The United States unveiled on June 23 a wide-ranging strategic plan on protection of intellectual property ranging from pharmaceuticals to Hollywood films, pledging to confront governments that fail to crack down on piracy.
"Piracy hurts, it hurts our economy," Vice President Joe Biden said in releasing the 61-page plan drafted by several government agencies. "It hurts our health and safety. We need to protect our citizens from unsafe products (such as) counterfeit pharmaceuticals."
Victoria Espinel, coordinator of the intellectual property task force, said China -- which has long been singled out for allowing piracy of software, music and other goods -- would remain under close scrutiny for copyright and patent protection. "We will initiate a comprehensive review of current efforts in support of U.S. businesses that have difficulty enforcing their intellectual property rights in overseas markets, with a particular focus on China," she said.
The plan underscores U.S. efforts to protect U.S. products and service from piracy, citing the range of vulnerable items such as pharmaceuticals, medical devices, software, films and music.
"Piracy is theft, clean and simple, it's smash and grab," Biden said. "Theft in every culture should be punished, and intellectual property is no different."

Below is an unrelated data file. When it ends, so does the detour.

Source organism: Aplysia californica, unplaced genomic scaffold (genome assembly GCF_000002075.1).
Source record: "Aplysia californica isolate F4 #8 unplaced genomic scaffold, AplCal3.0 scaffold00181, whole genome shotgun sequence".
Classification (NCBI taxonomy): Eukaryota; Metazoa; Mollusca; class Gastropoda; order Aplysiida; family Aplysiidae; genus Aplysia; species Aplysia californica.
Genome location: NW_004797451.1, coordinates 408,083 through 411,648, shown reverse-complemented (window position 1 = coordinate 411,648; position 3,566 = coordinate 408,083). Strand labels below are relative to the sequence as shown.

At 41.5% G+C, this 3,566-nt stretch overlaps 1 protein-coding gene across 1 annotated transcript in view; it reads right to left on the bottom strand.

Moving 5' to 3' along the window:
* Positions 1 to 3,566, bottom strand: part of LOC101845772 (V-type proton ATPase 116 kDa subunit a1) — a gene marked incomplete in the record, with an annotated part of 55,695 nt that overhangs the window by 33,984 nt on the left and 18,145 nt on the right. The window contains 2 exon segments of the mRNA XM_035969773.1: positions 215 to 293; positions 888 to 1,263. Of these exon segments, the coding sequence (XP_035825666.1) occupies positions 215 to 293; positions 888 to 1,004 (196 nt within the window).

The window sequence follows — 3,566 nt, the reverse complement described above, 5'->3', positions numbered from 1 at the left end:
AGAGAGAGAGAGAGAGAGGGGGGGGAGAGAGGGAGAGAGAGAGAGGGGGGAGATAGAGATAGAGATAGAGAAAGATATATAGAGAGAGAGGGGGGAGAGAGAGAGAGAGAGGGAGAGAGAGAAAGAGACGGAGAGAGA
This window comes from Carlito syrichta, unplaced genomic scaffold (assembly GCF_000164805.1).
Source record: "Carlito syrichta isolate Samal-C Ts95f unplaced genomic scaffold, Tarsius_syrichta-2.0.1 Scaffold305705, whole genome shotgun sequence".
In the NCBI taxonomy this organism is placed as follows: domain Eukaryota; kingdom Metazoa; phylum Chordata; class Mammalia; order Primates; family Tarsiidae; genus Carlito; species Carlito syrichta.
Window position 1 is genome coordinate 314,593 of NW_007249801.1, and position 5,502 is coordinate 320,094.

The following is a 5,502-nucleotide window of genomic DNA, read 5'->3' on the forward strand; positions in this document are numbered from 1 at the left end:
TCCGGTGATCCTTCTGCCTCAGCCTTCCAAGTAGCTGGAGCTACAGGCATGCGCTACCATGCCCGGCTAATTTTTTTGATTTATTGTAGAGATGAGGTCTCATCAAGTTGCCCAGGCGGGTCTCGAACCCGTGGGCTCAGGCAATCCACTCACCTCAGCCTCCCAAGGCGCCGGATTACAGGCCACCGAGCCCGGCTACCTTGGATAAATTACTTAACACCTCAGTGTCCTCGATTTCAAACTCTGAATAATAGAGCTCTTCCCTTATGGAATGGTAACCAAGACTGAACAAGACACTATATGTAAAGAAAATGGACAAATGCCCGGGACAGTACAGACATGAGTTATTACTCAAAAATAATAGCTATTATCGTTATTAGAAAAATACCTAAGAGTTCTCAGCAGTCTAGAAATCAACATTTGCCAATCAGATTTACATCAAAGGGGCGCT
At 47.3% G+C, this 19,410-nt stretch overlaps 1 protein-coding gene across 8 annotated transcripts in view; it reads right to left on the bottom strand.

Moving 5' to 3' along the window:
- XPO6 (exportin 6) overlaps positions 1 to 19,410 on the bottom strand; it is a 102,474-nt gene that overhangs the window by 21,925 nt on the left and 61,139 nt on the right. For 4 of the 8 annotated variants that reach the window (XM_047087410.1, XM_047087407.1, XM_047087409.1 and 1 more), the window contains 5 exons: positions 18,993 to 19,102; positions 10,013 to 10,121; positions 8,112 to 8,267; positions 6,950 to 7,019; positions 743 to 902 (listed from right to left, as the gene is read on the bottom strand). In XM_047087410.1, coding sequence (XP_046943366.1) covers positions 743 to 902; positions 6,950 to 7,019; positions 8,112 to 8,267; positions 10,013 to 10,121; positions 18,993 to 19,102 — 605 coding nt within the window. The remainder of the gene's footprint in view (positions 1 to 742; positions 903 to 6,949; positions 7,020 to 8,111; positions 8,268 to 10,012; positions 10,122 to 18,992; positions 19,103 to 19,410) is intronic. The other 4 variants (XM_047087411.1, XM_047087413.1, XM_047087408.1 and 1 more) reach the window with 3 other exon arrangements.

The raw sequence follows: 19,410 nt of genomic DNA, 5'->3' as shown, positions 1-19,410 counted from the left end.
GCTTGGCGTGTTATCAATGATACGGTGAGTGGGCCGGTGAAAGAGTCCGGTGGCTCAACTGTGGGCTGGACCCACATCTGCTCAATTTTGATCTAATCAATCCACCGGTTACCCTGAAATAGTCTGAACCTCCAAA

The plan was developed by a several government agencies including the departments of Homeland Security, Justice, State, Commerce, Agriculture, Health and Human Services along with the White House and U.S. Trade Representative's office.
The plan represents a stepped-up effort to crack down on fake or illegally copied goods that could include bulletproof vests, medicines, auto parts or creative works.
"Whether we are talking about fake Kevlar vests... or a bolt that fails on an airplane engine, we cannot afford to purchase fake goods. This is not just about the new Robin Hood movie," said Biden.
"Perhaps our greatest export.. is America's creative impulse... and criminals are working every day, every day to steal it."
Espinel said that Americans "need to feel confident that they can invest in new innovation and intellectual property, knowing it will be safe from theft. Ensuring that our ideas and ingenuity are protected helps us create jobs and increase our exports."
Copyright Agence France-Presse, 2010